Suicide is one of the most challenging societal issues of our time, and sadly, one that affects those who served our Nation at alarming rates. For Veterans, the suicide rate is 1.5 times higher and the female Veteran suicide rate is 2.2 times higher than the general population.
There is good news: suicide is preventable and working together, we can create change and save lives.
On March 5, 2019, President Trump signed Executive Order 13861 establishing a three-year effort known as the President’s Roadmap to Empower Veterans and End a National Tragedy of Suicide (PREVENTS). Under the leadership of The White House and VA, the PREVENTS Office and cabinet-level, interagency task force were created to amplify and accelerate our progress in addressing suicide. The roadmap was released on June 17, 2020.
In July, PREVENTS launched a centerpiece of the initiative: the Nation’s first public health campaign focused on suicide prevention, REACH. This campaign is for and about everyone because we all have risk and protective factors for suicide that we need to recognize and understand. REACH provides the knowledge, tools, and resources that we need to prevent suicide by educating ourselves so that we can REACH when we are in need – so that we can REACH to those who feel hopeless. REACH empowers us to reach beyond what we have done before to change the way we think about, talk about, and address emotional pain and suffering.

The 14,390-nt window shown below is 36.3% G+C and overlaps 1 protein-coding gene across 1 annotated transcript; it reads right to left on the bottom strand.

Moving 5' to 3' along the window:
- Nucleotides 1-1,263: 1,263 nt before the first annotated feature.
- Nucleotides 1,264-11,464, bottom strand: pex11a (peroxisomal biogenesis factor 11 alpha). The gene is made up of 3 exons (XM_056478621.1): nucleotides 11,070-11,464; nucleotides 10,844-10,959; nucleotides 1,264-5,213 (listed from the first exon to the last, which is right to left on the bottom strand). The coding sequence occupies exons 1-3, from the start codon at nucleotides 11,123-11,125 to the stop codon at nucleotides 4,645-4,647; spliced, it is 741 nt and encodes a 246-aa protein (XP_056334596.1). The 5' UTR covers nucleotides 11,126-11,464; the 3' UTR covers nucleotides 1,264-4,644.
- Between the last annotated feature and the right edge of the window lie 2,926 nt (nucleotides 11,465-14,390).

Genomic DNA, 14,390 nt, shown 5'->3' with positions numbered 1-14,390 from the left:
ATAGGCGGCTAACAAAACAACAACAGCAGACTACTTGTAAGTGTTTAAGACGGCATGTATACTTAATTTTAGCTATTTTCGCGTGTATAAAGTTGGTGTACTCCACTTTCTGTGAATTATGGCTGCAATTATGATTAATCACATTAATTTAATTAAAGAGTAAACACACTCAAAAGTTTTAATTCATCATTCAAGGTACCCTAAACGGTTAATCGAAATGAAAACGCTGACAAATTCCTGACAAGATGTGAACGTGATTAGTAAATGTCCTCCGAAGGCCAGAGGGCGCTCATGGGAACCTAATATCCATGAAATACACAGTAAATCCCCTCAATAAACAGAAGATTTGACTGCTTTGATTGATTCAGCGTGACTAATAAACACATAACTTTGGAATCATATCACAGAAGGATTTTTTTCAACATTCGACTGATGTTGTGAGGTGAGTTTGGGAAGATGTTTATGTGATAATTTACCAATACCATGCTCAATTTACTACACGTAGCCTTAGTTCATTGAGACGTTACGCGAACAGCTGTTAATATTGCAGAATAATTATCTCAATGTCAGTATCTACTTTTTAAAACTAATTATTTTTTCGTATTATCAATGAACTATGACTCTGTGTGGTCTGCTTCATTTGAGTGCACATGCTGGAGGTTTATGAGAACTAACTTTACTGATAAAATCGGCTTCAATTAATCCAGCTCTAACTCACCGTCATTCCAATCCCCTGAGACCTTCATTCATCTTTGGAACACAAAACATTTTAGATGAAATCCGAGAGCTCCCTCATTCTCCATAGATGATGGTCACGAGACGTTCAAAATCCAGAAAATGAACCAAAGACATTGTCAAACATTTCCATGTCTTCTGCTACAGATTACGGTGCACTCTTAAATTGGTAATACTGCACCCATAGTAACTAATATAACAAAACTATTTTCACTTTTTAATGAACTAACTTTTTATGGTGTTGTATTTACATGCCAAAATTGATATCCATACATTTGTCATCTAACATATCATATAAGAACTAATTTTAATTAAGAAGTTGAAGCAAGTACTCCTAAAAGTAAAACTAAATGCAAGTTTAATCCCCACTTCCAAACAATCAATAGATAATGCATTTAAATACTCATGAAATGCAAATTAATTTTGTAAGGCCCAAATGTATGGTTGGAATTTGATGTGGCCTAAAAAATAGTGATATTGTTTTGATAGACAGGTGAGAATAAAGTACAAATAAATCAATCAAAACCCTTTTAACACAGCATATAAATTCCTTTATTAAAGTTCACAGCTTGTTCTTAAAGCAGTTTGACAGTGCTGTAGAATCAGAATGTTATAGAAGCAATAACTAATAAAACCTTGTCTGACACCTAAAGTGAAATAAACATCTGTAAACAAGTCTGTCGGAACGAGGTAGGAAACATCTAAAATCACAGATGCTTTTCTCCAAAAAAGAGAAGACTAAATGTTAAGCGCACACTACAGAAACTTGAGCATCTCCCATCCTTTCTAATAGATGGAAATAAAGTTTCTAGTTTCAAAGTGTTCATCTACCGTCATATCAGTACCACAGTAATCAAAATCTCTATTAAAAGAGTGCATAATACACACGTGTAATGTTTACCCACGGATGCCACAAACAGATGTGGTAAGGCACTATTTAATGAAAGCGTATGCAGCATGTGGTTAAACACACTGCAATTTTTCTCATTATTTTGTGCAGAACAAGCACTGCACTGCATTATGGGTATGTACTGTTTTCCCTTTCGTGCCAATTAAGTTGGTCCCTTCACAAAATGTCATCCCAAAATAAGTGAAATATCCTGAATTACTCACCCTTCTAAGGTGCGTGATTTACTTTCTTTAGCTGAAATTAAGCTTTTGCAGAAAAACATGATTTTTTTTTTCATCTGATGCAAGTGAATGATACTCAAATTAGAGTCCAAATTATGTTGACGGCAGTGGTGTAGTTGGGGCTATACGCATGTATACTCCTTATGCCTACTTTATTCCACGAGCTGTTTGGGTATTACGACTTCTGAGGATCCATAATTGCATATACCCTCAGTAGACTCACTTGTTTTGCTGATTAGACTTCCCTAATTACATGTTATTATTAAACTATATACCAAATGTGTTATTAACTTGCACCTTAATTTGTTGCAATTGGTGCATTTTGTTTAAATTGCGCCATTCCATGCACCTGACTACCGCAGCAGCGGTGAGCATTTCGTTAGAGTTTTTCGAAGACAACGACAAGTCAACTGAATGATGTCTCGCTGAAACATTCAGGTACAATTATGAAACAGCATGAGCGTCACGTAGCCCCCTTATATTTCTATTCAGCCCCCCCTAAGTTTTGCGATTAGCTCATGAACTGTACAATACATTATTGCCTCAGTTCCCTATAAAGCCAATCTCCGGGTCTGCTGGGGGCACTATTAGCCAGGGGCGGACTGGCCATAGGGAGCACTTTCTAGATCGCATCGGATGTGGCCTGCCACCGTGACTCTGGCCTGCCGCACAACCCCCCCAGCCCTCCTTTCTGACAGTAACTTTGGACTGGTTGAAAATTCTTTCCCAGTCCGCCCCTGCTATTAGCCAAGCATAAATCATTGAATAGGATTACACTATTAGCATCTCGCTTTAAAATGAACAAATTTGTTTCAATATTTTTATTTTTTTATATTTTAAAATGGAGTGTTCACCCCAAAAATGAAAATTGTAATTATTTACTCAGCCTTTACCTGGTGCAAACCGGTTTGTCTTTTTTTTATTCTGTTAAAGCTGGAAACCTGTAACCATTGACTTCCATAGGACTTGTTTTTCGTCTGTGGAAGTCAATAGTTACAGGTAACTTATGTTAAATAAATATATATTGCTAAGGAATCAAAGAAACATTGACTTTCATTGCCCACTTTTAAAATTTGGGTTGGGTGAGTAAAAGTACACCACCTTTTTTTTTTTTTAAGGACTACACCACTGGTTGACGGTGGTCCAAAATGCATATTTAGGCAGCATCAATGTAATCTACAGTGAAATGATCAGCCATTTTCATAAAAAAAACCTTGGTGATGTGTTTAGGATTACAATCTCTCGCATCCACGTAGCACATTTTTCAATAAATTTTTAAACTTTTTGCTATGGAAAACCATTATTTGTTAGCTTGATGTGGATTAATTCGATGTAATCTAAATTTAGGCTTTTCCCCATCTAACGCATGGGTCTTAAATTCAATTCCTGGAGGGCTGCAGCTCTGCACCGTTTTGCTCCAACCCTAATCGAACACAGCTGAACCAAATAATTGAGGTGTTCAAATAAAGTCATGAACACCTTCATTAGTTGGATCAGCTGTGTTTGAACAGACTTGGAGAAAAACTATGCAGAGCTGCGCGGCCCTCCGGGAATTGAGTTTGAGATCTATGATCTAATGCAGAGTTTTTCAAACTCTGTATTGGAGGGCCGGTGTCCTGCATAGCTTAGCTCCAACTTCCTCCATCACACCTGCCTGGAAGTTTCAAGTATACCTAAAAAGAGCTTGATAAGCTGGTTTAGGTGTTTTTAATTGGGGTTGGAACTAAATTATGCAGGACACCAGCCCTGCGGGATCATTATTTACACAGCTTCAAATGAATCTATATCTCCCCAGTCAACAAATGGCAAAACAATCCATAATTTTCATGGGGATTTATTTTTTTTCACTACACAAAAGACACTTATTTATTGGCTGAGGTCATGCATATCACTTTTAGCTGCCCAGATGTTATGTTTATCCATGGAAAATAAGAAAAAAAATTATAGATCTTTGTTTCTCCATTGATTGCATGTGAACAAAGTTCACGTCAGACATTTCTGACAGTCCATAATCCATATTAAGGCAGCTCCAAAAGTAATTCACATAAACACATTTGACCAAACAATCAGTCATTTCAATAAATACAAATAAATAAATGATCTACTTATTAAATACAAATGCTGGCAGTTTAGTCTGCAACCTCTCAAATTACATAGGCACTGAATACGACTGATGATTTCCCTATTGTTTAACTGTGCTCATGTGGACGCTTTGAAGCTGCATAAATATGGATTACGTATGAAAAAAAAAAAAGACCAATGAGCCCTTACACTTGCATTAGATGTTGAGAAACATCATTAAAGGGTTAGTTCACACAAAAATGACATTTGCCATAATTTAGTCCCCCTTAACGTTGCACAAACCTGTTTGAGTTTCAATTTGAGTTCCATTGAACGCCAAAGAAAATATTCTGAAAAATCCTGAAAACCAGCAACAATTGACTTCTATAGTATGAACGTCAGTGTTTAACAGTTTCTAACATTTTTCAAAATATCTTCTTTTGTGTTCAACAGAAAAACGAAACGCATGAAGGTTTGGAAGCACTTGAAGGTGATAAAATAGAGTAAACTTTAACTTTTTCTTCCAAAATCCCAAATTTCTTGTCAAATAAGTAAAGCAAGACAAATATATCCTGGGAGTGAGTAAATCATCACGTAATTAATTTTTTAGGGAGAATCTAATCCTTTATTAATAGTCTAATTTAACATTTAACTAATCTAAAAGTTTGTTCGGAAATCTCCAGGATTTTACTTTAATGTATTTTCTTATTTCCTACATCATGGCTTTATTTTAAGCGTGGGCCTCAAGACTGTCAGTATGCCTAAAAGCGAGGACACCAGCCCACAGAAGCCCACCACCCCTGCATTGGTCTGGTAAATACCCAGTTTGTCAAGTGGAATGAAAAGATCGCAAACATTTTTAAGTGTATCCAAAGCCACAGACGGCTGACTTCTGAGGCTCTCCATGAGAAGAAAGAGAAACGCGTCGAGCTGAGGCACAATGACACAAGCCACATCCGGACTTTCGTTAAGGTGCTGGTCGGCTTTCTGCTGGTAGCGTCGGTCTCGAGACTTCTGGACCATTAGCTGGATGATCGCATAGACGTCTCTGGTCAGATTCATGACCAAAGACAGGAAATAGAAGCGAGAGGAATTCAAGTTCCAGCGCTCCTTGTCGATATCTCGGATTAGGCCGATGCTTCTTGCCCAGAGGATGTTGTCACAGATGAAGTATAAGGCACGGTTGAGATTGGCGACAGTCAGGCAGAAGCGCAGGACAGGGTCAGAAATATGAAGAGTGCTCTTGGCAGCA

As a member of the VA community, you are in a position to REACH out to Veterans who may be at risk during this difficult time. We all need support – sometimes we need more.
How can you get involved?
Take the PREVENTS Pledge to REACH: Make a commitment to increase awareness of mental health challenges as we work to prevent suicide for all Americans. Visit wearewithinreach.net to sign the pledge and challenge your friends and colleagues to do the same. PREVENTS is planning a month-long pledge drive during September, Suicide Prevention Month. Please join us!
Veterans can also help lead the way as we work to change the way we think about, talk about and address mental health and suicide. Veterans can give us their perspective and provide guidance as we reach out to those in need. To that end, the PREVENTS Office is launching a first-of-its kind, national survey on Sept. 2, 2020, that will give us invaluable feedback from Veterans and other stakeholders, including Veterans Service Organizations, Veterans’ families and community organizations. The survey will help us learn what are our Veterans’ most pressing needs. In addition, the answers we receive will help us understand how Veterans want to receive important information on mental health services and suicide prevention.
Please help us by taking the survey at PREVENTS Survey and encourage everyone you know to take it. Filling out the survey takes less than 5 minutes! The PREVENTS survey will be available from Sept. 2-30.